Austria had a few opportunities, but nothing to worry Trevor Carson, as Northern Ireland finished the half with a Niall McGinn free-kick going just wide.

At the start of the second-half, Austria took the lead when Xaver Schlager scored. Oh no, here we go again.

But, Northern Ireland dusted themselves down and recovered, and got an equaliser when a shot from Corry Evans deflected in. Finally, a stroke of luck.

Northern Ireland now sensed they could win the game, with Geroge Saville hitting a shot just wide.

Kyle Lafferty and Gavin Whyte came on for Liam Boyce and Niall McGinn as they chased the winner.

As they did so in stoppage time, an Austrian counter attack saw Valentino Lozaro curl a winner five seconds over the allotted two minutes of injury time. The same old story.

Even though the Nations League has been a success overall doesn’t mean it’s a good idea. We should be starting straight into Qualifiers in the September after a World Cup.

It’s fair to say, Northern Ireland’s first experience of this competition hasn’t been a good one. Relegation is a setback, but not a disaster. We can recover from this. The ultimate goal is Euro 2020.

The main positives have been new players being able to be brought into the team. Hopefully, we’ve used up all our bad luck. We lost four games and didn’t deserve to lose any of them. Keep performing like this, and we will get our rewards.

The Finals will be held in Portugal. I doubt i’ll be going as the only direct flights to Portugal from Northern Ireland is to Faro, nowhere near the two host cities.

If UEFA want to give this tournament more prestige, why not have a Finals tournament for Leagues B, C and D with a trophy on offer? I doubt Sweden, Denmark, Bosnia-Herzegovina and Ukraine would turn their noses up at hosting and/or winning an international competition.

Attention now turns to the Euro 2020 draw in Dublin on December 3rd. From Pot 1, England would be a very handy trip (Remember, from March 2019, we’ll be able to travel fuck all anywhere because of you know what) but there’s nobody you’d ideally take from a football point of view.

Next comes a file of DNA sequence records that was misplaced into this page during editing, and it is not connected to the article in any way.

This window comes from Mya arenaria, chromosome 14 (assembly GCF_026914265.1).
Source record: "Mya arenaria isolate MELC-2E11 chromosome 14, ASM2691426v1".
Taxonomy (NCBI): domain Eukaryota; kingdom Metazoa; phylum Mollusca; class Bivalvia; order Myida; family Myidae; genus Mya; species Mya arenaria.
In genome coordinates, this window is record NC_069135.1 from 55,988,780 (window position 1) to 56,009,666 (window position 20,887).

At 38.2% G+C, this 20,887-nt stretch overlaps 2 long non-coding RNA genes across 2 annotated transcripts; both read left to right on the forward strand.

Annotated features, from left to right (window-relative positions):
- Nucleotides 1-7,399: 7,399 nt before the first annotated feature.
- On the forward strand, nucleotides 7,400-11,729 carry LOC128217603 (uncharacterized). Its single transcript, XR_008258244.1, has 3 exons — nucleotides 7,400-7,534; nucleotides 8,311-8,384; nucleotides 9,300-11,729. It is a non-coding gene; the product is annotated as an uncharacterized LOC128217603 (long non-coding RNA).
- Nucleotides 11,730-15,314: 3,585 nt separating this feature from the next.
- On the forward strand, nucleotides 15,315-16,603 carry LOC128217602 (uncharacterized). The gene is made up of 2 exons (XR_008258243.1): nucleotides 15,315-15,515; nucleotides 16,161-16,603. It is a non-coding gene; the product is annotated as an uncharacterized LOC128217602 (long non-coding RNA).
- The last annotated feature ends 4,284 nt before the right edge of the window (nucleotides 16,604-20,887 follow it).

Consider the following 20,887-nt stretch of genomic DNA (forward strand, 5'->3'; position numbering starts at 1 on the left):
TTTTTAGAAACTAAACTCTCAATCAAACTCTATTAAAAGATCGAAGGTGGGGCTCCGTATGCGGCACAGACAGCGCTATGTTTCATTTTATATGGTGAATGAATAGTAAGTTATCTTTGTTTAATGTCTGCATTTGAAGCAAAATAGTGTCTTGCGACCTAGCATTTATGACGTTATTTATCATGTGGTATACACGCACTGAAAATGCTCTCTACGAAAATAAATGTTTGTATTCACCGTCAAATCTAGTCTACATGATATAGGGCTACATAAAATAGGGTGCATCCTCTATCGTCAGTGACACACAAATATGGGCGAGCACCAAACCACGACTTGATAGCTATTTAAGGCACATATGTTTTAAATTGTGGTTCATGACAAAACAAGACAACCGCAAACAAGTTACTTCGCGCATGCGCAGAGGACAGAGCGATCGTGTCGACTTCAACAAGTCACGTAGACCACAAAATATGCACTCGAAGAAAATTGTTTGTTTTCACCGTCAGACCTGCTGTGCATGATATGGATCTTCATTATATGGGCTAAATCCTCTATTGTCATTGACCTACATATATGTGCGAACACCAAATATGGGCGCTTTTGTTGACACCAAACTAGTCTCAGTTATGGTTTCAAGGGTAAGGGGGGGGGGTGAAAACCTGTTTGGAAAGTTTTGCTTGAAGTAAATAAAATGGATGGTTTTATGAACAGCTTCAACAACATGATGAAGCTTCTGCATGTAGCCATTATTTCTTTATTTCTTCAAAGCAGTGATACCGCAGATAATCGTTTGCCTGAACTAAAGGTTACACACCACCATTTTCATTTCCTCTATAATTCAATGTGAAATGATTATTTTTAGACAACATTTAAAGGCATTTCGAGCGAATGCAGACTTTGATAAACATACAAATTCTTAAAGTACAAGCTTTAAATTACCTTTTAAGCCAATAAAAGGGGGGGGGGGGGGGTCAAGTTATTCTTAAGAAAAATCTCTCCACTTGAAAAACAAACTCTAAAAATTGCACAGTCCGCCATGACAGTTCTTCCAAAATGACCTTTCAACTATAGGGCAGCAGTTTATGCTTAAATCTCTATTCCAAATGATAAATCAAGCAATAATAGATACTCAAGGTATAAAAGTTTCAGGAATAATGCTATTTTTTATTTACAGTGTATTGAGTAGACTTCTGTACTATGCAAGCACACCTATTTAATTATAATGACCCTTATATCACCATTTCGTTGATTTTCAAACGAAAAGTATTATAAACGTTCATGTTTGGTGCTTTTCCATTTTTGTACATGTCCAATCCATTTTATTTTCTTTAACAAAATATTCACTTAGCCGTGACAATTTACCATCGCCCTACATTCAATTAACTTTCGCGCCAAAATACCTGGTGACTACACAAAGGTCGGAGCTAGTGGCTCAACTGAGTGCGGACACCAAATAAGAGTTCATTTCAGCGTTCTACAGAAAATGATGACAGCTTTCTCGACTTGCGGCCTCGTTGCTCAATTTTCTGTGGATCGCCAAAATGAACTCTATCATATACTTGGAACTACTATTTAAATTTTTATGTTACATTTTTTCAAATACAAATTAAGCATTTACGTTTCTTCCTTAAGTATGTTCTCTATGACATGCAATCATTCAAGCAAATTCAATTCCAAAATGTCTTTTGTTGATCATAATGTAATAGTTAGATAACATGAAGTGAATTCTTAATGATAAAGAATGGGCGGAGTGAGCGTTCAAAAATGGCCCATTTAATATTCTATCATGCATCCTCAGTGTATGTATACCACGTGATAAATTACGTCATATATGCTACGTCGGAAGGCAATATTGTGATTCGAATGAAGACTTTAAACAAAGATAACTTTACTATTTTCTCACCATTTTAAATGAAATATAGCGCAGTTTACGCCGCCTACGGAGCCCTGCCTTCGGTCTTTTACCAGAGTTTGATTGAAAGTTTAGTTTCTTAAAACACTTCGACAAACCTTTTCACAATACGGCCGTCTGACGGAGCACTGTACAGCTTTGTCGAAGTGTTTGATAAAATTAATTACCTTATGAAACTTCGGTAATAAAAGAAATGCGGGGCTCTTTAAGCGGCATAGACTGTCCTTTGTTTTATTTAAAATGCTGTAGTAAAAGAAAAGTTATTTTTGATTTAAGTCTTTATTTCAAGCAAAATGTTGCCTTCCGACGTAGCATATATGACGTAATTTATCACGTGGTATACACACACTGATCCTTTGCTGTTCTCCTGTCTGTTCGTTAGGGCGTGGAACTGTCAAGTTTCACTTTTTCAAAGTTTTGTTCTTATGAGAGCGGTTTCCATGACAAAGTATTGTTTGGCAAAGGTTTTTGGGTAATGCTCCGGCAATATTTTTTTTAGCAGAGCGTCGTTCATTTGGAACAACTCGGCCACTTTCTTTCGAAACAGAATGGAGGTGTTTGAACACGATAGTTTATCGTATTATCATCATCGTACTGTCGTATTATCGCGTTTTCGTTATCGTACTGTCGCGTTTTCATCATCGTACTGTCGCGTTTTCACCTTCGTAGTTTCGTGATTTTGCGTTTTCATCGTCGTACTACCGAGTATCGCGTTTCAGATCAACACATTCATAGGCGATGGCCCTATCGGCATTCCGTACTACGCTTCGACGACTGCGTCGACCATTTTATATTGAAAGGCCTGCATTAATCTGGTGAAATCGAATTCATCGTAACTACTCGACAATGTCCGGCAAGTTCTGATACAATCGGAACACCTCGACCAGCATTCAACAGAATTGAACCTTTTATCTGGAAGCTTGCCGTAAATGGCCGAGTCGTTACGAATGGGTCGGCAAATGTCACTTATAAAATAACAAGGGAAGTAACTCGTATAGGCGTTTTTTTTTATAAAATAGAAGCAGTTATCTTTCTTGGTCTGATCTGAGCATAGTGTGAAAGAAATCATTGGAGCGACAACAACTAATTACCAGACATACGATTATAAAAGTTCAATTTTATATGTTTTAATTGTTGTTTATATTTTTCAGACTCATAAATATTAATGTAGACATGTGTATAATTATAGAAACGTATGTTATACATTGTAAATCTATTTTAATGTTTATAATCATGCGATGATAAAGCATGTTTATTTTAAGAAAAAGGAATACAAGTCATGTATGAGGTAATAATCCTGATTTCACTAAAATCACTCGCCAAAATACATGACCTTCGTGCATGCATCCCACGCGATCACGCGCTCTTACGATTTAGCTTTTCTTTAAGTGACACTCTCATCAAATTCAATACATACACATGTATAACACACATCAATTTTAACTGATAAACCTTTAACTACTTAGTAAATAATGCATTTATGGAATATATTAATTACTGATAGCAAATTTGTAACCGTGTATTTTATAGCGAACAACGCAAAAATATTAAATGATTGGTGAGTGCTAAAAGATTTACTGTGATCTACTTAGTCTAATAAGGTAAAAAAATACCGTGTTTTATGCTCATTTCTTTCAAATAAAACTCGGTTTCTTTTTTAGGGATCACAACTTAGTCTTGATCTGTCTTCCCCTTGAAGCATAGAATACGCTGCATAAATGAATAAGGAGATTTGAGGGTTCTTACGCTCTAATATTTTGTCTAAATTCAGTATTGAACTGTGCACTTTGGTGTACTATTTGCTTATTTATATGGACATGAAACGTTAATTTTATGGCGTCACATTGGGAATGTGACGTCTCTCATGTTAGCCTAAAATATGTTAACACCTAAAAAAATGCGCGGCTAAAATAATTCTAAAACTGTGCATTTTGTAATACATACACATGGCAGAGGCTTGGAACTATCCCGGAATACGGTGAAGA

Pot 2, Wales for the trip, but Iceland, Russia and Ukraine look the most beatable.,

Pot 4, Lithuania or Georgia.

Pot 5, Gibraltar, Faroe Islands or Moldova.

Pot 6, if we are in a six team group, all of them should be beaten.

No tournament was always going to make it hard to assess 2018 for Northern Ireland. In terms of PWDL, it was disappointing, but you get the feeling that 2018 will be viewed by how the results in 2019 go.

It appears there is nothing to stop Northern Ireland facing Austria or Bosnia-Herzegovina again. If both of them qualify automatically, we automatically go into the Play-Offs.

Here’s a scenario. Northern Ireland are in a group with Austria or Bosnia-Herzegovina. The team not in a group with Northern Ireland qualify from their group. It’s Matchday 10 and Austria or Bosnia-Herzegovina arrive at Windsor Park needing a draw or a win to secure 2nd place against a Northern Ireland team languishing in 4th or 5th with no chance of 2nd.

Theoretically, Northern Ireland will benefit from losing a match.

This could happen in any group of Euro 2020 with any team that got relegated in the UEFA Nations League.

I think i’ve spotted a flaw in the UEFA Nations League format.

Hopefully, this time next year, we’ll all be celebrating automatic qualification without the need for Play-Offs.

Photo Album


As a mid season slump continued last weekend with a 2-1 defeat at home to Coleraine, Linfield will have been glad to be facing a team they have beaten twice this season by an aggregate of 8-0, but maybe not so glad that they would be facing them at a ground they haven’t won at since the 1960s.